3. In a plotting system for reproducing the position of a remote object relative to a predeterr' mined point, means adapted to be connected to a ranging and direction finding device for producing a signal varying with the position of said remote object, a plotting table including a servosystem responsive to said signal and indicator means movable by said servo-system to indicate on the table a position corresponding to the position of said remote object, switching means for energizing and deenergiz-ing said servo-system, first control means associated with said switching means and manually operable from a position adjacent said ranging device for deenergizing said servo-system when the position of an object relative to said device has been determined, and second control means associated with said switching means and manually operable from a position adjacent said plotting table for energizing said servo-system when the position of the object has been marked by the operator.

4. The system as set forth in claim 3 including separate signal means adjacent said device and said plotting table respectively, and wherein said first control means also actuates said signal means at said plotting table when said servo-system is deenergized, and said second control Number means also actuates said signal means at said 15 Number device when said servo-system is energized.

Name Date Eager Nov. 4, 1913 Number Name Date Pernot et a1 Aug. 15, 1922 Young May 1, 1934 Hull Aug. 3, 1937 Sjostrand Feb. 27, 1940 Stillwell Feb. 11, 1941 Hull Mar. 4, 1941 C'olchester et a1 Apr. 21, 1942 Haantjes July 21, 1942 Bartholy Jan. 25, 1944 Mountbatten Oct. 17, 1944 Rusch Oct. 25, 1949 FOREIGN PATENTS Country Date Great Britain Oct. 11, 1915

Patent Citations
Cited PatentFiling datePublication dateApplicantTitle
US1077818 *Jul 5, 1912Nov 4, 1913Gen ElectricDetector for printing-presses or the like.
US1426334 *Mar 30, 1922Aug 15, 1922Pernot Frederick ESelective reception of alternating currents
US1957240 *Nov 16, 1931May 1, 1934Gen ElectricControl system
US2088654 *Feb 16, 1935Aug 3, 1937Sperry Gyroscope Co IncPosition control system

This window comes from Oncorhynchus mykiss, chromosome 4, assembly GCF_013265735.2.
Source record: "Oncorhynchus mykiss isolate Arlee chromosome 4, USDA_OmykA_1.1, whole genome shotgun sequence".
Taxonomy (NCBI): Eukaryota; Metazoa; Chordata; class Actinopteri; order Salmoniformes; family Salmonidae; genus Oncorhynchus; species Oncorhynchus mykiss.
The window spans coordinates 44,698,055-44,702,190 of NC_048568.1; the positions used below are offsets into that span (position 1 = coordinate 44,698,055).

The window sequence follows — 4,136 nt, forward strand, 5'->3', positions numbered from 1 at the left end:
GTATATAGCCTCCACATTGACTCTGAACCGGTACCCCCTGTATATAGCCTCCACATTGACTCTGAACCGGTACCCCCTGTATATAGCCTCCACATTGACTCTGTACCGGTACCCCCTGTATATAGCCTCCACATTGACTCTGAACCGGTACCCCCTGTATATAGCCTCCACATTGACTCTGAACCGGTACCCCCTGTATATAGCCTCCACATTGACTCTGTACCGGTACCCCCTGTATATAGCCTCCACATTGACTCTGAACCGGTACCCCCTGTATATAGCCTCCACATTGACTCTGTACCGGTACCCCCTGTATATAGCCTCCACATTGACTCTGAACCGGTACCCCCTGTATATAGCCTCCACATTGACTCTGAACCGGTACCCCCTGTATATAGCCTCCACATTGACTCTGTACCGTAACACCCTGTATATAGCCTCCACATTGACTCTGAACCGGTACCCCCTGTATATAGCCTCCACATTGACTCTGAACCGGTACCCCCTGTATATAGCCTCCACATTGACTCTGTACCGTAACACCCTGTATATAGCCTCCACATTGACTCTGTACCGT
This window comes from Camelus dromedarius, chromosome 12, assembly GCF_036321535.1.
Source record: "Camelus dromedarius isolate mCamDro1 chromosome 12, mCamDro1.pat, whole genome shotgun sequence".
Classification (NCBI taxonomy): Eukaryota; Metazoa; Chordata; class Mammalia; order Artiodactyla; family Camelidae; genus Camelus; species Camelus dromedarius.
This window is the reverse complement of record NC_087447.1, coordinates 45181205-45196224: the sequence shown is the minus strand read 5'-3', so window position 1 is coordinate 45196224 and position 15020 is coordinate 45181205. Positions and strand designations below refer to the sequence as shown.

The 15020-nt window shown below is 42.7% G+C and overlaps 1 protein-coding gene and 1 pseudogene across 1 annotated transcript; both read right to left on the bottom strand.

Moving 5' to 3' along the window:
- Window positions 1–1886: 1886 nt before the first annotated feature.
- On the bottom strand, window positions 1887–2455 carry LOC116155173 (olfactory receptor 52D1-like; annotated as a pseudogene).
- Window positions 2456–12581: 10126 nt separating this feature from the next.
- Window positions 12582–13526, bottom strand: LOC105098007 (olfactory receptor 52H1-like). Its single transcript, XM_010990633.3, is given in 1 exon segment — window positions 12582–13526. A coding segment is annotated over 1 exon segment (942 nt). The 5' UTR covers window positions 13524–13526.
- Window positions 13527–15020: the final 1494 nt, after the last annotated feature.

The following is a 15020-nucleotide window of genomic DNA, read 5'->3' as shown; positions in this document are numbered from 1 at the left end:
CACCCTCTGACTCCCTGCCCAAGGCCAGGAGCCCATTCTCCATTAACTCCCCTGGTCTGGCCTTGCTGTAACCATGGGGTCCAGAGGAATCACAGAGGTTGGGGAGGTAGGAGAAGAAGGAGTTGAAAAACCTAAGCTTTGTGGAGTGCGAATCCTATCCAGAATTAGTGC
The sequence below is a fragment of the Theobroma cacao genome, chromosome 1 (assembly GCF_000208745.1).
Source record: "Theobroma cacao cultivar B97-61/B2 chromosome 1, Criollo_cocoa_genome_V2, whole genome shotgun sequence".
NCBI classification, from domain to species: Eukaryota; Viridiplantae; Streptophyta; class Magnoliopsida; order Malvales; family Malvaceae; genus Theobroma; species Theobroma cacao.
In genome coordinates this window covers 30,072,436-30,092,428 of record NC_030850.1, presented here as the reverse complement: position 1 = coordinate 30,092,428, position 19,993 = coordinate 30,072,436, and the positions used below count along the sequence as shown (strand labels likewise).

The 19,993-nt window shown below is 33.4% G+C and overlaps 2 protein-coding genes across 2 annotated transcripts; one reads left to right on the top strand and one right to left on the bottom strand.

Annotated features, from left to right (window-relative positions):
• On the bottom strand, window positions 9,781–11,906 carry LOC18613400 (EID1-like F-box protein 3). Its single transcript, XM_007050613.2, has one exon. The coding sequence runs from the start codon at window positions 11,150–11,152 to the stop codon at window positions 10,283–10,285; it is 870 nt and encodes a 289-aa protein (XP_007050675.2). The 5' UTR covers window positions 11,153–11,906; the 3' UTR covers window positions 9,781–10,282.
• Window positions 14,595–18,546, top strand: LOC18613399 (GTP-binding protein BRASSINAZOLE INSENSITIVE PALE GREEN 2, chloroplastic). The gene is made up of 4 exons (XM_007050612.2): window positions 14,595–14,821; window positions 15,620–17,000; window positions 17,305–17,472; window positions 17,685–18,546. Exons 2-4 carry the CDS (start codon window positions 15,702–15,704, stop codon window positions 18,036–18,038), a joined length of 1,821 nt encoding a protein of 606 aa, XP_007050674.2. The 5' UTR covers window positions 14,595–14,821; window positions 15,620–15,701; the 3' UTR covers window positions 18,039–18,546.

US2191730 *Mar 25, 1937Feb 27, 1940Hjalmar E SjostrandPosition indicating device for a movable body
US2231374 *Oct 12, 1939Feb 11, 1941Bell Telephone Labor IncNegative feedback amplifier
US2233415 *Jun 17, 1937Mar 4, 1941Sperry Gyroscope Co IncPosition control system
US2280282 *Nov 5, 1940Apr 21, 1942Rca CorpElectrical coupling circuits
US2290553 *Jan 11, 1941Jul 21, 1942Johan HaantjesNegative feedback circuit arrangement
US2339750 *Apr 11, 1941Jan 25, 1944Westinghouse Electric & Mfg CoTime delay circuit
US2360361 *Jan 5, 1939Oct 17, 1944Louis MountbattenStation-keeping apparatus for warships
US2485663 *Sep 14, 1945Oct 25, 1949John F PayneAutomatic navigator
GB191514379A * Title not available
Referenced by
Citing PatentFiling datePublication dateApplicantTitle
US2732025 *Feb 26, 1954Jan 24, 1956The Texas NXMethod and apparatus for analysis of
US2771593 *Jan 20, 1954Nov 20, 1956IbmError position indicator for target manifestation device
US2942355 *Oct 4, 1955Jun 28, 1960May Harold FServo projection system
US2952844 *Sep 17, 1956Sep 13, 1960Cons Electrodynamics CorpDigital to analog converter
US3053445 *Aug 5, 1957Sep 11, 1962James H ArmstrongComputing device
US3099008 *Mar 1, 1957Jul 23, 1963Carlos C GoetzSystem of continuous radiolocation for aircraft
US3160851 *Apr 29, 1959Dec 8, 1964RamsayerEquipment for displaying the position of crafts on the map
US3178682 *Feb 14, 1961Apr 13, 1965Wright Jerauld GeorgeAircraft ground position indicator
US3426431 *Oct 27, 1966Feb 11, 1969Smiths Industries LtdNavigation apparatus for vehicles
US6327929 *Feb 10, 2000Dec 11, 2001Ken YanagisawaTwo dimensional drive system
U.S. Classification340/990, 318/661, 330/120, 33/1.00M, 330/1.00R, 330/122, 330/124.00R, 330/123
International ClassificationG01C21/22, G01C21/20
Cooperative ClassificationG01C21/22
European ClassificationG01C21/22